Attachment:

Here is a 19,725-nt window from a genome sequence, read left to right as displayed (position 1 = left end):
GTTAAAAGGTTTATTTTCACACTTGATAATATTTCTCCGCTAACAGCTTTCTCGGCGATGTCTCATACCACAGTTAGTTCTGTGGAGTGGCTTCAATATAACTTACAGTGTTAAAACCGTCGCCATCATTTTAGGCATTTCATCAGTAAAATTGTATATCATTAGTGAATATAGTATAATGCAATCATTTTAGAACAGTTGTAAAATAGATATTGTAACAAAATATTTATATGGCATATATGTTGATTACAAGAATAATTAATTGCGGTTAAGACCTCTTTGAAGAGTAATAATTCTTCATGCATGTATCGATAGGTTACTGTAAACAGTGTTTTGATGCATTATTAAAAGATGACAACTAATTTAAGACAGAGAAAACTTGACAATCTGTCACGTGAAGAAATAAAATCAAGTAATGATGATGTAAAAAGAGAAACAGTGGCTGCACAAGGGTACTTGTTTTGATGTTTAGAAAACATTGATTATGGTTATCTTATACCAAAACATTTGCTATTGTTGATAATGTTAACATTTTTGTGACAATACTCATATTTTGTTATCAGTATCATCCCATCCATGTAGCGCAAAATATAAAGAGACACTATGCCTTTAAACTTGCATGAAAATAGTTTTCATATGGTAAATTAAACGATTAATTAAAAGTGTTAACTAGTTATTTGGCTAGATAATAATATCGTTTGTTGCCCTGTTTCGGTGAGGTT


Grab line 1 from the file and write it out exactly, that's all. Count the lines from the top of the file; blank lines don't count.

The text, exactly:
Here is a 19,725-nt window from a genome sequence, read left to right as displayed (position 1 = left end):